Advanced degrees from Big Schools are Required

This used to be more important, but in today’s world, having a big-time MBA is not a one-way ticket to easy street. Yes, you still see job postings where an MBA from an Ivy League school is a job requirement, but that just simply is not the case anymore.

While having a degree is a great feather in your cap and will help you stand out, in the end, it’s all about how you present yourself and what you can actually contribute to the situation that will determine your success and potential. Apart from the miracle story of the high school or college dropout who goes on to earn millions, there are more typical stories that we can all relate to.

For instance, most people know of Dell Inc. and the exceptional circumstances at the beginning of Michael Dell’s career. Look deeper into the company and you’ll find that half of Dell’s top 12 executives do not hold Ivy League MBAs and four of them don’t even have post-graduate degrees.

Successful people obtain results when they make viable contributions to businesses, programs and life — with or without a fancy degree.

Money Defines Success

Money is great, but it will neither make you happy nor unhappy despite the choices and flexibilities it provides. When you define success by the size of your wallet, you will sadly learn that someone always has more than you, unless you’re Bill Gates or Warren Buffet.

Money can buy nice dinners, nice homes, cars, and just about anything else, but there is absolutely no price you can pay to have genuine friends, fulfilling hobbies or activities, and meaningful relationships with your family. Furthermore, all of the money in the world will not do the work you need to do to be successful and accomplish what you have set out to do — it may, in some cases, merely be a result of your goals.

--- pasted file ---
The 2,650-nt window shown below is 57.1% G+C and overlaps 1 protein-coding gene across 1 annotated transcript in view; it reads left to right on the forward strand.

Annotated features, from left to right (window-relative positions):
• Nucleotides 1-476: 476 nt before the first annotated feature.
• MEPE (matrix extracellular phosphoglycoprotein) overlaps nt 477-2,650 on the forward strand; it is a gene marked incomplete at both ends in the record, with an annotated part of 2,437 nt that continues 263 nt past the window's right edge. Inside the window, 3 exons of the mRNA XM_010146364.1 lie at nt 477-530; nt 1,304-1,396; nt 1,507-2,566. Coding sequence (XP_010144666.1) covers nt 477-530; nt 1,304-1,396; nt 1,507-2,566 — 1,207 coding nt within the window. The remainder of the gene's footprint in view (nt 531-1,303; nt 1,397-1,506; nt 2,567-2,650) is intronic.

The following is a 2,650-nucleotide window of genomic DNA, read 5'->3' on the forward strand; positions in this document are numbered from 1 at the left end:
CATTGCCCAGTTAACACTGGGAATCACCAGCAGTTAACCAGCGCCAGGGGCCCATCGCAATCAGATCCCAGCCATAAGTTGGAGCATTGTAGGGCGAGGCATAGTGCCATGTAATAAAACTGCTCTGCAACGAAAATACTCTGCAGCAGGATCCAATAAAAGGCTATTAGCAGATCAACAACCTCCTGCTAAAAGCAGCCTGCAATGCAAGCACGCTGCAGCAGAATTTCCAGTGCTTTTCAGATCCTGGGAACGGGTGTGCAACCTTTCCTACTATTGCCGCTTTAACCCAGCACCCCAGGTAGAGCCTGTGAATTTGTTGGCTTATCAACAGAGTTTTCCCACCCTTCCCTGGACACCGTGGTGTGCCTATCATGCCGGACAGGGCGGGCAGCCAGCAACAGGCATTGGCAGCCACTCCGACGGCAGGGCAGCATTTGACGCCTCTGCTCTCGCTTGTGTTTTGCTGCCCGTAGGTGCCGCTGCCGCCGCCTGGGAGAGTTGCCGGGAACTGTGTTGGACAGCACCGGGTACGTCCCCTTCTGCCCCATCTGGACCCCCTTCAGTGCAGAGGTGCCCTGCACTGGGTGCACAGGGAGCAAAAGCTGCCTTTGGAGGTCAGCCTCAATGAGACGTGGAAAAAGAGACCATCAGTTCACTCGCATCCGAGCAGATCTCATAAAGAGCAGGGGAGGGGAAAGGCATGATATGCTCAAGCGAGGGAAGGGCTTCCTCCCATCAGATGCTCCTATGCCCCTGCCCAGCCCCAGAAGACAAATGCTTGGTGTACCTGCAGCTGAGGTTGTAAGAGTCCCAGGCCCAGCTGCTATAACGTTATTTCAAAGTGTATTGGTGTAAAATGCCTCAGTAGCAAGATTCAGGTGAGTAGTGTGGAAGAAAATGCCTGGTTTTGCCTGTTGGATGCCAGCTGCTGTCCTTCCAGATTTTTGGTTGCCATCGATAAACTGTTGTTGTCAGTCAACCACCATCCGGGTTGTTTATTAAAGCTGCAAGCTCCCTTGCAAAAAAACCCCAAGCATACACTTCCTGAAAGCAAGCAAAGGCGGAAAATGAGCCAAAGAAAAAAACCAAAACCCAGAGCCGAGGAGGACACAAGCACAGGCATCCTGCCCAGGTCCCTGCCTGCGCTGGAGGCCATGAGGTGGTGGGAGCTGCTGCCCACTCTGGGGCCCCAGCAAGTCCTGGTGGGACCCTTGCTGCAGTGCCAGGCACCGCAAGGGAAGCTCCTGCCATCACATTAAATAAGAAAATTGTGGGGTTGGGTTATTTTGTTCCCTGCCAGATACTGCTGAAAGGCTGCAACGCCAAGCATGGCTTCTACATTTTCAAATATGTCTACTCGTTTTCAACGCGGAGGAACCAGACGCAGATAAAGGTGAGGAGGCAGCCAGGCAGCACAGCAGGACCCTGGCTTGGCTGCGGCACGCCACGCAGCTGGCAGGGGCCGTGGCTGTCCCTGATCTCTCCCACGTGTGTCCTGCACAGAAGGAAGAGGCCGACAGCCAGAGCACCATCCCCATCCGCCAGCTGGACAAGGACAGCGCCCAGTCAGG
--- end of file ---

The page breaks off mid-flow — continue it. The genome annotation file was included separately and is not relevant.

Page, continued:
Success can be defined as setting attainable yet challenging goals, and making them happen. Perhaps for some it could be a financial number, but what is that number? It seems most people cannot answer that question. More likely, goals should center on completing your college education, getting out once a week with friends or spending more quality time with the people you care about. Certainly, there is nothing wrong with having some professionally linked goals, such as obtaining a promotion or adding a set number of new clients to your portfolio in the next year.

Success Myths Debunked

It could be said that the small business owner with a thriving landscape is more successful than a recently released CEO of a Fortune 500 company because goals were not met. Of course, the latter likely has a lot more money and his goals might be loftier, but in the end, he failed.

When you set goals and accomplish them, you will feel fulfilled and, more importantly, gain the confidence required to advance to the next level and be successful.

Link this article to your favorite Social Network! Thanks!
  • blogmarks
  • del.icio.us
  • Fark
  • NewsVine
  • Reddit
  • Simpy

Post to Twitter Tweet This Post Post to Digg Digg This Post Post to StumbleUpon Stumble This Post

{ 2 comments… read them below or add one }

Ryan@Prospecting LIFE February 2, 2024 at 12:32 am

The amount of money earned is definitely not the best gage of success if you have to be working 24/7 and selling your soul to you boss in exchange for good money! We’ve got to achieve a work life balance, have time to smell the roses instead of just feverishly rushing to life as though life has no meaning other than work!

Rasheed February 3, 2024 at 9:30 am

The best definition for ’success’ that I have found comes from Earl Nightingale and it is simply put, “Success is the progressive realization of a worth ideal”

This worthy ideal could be to be the best stay at home mom and we all know that there is not much money being made there. This individual may also only be liked by her children and spouse, have no education and definitely not a workaholic. In her own right she is still a success as she has become a great stay a home mom!

Leave a Comment

CommentLuv Enabled